Of Human Rights and RTI” Dr. Muzaffar Bhat – OpEd in Greater Kashmir – 31 Aug. 2010
Can the RTI provisions be used with regard to human rights in J&K, writes Dr Raja Muzaffar
Human rights [HR] violations have been a long-standing concern in Jammu & Kashmir. With respect to HR violations by government forces, citizens of J&K have had few mechanisms for relief.
The most commonly mentioned include court system, the J&K State Human Rights Commission, and the National Human Rights Commission in Delhi. Unfortunately, all three mechanisms are either expensive, time-consuming, or have proven fruitless.
Recently, the Right to Information has emerged in India and Jammu & Kashmir as a tool for improving transparency and combating corruption. Unfortunately, public is largely unaware that the Central Right to Information Act of 2005 (CRTI) and the J&K Right to Information Act of 2009 (JKRTI) both include provisions supporting the use of RTI with respect to human rights (HR) violations.
From our inquiries and to the best of our knowledge, these provisions have never been used in Jammu & Kashmir both with respect to the CRTI and to the JKRTI. This article seeks to explain these mechanisms so that citizens of J&K might use them to further human rights in the state.
First, some clarification. Central Right to Information [CRTI] has been in force since 21 June 2005. It applies to the Central Government and all the States and Union territories except the State Government of Jammu & Kashmir. However, the CRTI does apply to Central Government agencies within the borders of Jammu & Kashmir.
Contrary to a common misperception, the CRTI also applies to the Armed Forces of India under the Ministry of Defence, including the Army, Navy and Air Force. In fact, the MoD and all three forces have official “Public Information Officers” [PIOs] designated for receiving RTI applications under the provisions of the CRTI.
However, these forces may choose to refuse applications under section 8(1)a of the CRTI, which prohibits the release of information that would “prejudicially affect the sovereignty and integrity of India, the security, strategic, scientific or economic interests of the State, relation with foreign State or lead to incitement of an offence” To a fair-minded person, this provision would not include information concerning alleged human rights abuses. To our knowledge, there has never been an application to the Indian Army from J&K concerning HR abuses.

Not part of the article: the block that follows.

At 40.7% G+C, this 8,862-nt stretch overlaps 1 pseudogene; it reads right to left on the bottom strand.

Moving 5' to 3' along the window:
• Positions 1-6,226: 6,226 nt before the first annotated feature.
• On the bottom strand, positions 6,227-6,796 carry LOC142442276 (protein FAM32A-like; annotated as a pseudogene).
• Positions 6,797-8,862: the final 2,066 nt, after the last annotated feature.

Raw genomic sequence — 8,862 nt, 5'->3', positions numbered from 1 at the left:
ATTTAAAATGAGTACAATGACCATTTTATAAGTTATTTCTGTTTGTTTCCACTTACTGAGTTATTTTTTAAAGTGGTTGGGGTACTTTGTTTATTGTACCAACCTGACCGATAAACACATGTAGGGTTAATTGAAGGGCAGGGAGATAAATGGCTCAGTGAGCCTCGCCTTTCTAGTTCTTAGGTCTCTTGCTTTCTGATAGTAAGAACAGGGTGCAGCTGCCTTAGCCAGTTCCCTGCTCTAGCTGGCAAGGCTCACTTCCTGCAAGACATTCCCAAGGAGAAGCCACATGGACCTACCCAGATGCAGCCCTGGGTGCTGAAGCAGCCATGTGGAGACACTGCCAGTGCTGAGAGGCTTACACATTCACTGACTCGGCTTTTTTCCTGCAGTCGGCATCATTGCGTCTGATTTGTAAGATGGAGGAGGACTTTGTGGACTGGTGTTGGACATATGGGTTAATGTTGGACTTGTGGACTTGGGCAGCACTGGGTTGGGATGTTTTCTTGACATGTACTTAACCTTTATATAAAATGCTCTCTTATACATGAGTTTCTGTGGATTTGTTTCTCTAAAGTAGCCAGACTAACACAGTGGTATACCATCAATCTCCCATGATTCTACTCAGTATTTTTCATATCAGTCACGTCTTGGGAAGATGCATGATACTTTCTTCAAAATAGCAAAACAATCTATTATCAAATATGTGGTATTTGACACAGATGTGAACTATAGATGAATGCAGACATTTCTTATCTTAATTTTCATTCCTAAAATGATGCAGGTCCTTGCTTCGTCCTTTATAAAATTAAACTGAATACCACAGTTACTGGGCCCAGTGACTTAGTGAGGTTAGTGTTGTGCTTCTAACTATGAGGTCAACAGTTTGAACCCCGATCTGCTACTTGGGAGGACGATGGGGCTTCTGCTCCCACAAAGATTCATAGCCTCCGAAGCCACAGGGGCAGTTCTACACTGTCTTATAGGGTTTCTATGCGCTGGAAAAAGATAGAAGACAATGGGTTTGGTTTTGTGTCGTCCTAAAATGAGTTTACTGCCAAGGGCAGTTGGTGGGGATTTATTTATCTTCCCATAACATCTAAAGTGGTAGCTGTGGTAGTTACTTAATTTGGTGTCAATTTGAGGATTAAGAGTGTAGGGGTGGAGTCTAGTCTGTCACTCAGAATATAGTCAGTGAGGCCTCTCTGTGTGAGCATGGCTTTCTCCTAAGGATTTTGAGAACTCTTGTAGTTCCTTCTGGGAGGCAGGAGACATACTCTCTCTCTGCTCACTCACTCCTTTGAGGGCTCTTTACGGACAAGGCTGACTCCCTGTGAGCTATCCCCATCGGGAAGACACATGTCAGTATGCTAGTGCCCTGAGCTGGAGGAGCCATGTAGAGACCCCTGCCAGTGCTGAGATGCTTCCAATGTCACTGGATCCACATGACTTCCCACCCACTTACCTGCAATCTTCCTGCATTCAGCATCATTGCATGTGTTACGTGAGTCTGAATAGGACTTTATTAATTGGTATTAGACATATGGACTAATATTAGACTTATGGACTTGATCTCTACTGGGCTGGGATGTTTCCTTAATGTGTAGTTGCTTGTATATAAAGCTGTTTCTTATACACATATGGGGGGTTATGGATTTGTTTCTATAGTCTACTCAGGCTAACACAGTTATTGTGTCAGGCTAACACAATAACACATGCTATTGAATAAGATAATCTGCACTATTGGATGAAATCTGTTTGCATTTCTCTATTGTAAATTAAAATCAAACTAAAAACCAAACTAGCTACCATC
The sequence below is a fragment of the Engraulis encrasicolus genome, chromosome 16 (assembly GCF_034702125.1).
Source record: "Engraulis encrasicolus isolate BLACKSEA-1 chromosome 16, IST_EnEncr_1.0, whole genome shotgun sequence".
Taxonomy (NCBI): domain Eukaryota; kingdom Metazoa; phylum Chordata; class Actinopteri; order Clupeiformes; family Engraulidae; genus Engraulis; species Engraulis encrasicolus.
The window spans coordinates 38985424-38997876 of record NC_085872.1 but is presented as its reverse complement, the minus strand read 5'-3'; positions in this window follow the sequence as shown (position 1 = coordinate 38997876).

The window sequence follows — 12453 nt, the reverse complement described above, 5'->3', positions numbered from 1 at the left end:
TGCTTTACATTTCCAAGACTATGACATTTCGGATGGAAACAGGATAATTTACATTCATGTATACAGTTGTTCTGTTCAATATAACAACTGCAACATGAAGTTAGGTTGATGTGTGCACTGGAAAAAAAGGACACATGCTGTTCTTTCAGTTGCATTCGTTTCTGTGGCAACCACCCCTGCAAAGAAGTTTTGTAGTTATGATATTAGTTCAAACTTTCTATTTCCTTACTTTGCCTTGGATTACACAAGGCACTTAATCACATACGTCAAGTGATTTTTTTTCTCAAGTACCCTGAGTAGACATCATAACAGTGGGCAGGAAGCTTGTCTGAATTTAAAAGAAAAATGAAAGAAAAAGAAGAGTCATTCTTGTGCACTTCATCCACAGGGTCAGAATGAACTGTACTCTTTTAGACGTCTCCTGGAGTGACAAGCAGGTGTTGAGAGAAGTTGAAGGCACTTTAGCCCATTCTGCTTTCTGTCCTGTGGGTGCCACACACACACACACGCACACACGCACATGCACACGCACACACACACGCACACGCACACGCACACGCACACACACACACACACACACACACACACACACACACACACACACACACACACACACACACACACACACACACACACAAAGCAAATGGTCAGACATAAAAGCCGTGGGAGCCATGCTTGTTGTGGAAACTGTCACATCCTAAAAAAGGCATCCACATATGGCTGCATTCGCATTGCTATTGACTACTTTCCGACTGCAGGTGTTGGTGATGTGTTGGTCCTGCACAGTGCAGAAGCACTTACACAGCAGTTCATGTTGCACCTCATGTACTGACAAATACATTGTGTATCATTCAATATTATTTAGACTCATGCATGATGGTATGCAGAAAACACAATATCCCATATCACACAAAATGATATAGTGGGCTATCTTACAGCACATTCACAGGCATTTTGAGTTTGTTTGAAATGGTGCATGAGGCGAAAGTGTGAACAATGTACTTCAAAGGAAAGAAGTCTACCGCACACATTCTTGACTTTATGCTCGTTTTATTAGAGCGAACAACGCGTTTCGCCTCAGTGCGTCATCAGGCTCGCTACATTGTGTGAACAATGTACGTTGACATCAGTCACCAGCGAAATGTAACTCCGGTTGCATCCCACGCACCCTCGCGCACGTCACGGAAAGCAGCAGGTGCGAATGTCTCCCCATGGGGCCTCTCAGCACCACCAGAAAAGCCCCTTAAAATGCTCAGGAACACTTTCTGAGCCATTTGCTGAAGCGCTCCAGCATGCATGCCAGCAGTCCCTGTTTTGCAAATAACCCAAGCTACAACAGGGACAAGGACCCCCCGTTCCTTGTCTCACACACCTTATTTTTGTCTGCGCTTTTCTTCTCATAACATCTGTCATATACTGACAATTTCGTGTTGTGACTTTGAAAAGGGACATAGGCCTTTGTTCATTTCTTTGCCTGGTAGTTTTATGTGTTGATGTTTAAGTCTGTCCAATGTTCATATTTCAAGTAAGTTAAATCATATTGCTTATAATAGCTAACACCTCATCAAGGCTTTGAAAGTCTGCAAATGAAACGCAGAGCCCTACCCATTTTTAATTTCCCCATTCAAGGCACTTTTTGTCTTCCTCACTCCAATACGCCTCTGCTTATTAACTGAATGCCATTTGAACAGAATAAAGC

The CRTI also includes (in Schedule II) a list of 18 agencies under the Ministry of Home Affairs, the Ministry of Finance, and the Cabinet Secretariat that are partially exempt from the CRTI. They include the Intelligence Bureau (No. 1), the Border Security Force (No. 9), the Central Reserve Police Force (No. 10) and the Indo-Tibetan Border Force (No. 11). Other notables include the Research an Analysis Wing (No. 2) and the National Security Guards (No. 13).
These agencies are only partially exempted from the CRTI. Indeed, the CRTI also includes are provision under Section 24(1) that these partially-exempt agencies must provide information when it concerns “allegations of corruption or human rights violations.” If the RTI application concerns human rights (in particular), the applicant must approach the Chief Information Commission (CIC) in Delhi directly.
The CIC, presently headed by ex-J&K cadre IAS officer Wajahat Habibullah, is responsible for second appeals under the CRTI as well as the overall supervision of the CRTI across India. After receiving the Section 24 application, the CIC may then choose to direct the concerned security agency to provide the information to the applicant. According to the CIC, there has never been an application from J&K filed under the provision of Section 24.
Jammu & Kashmir was previously covered under the partially defunct Jammu & Kashmir Right to Information Act of 2004, which was partially amended in 2008. This Act was never fully implemented. The JKRTI-2004 was ultimately repealed by the JKRTI-2009, which is based closely upon the CRTI.
The JKRTI-2009 was prepared, passed, and enacted by Omar Abdullah’s government on 20 March 2009. At present, there are no exempted security organizations. Previously, the Jammu & Kashmir Police (and thus the Special Operations Group) admirably declared themselves subject to the JKRTI-2004. We believe the same shall be true for the JKRTI-2009. We do not have any information from the J&K Police that they have received any applications with respect to HR violations.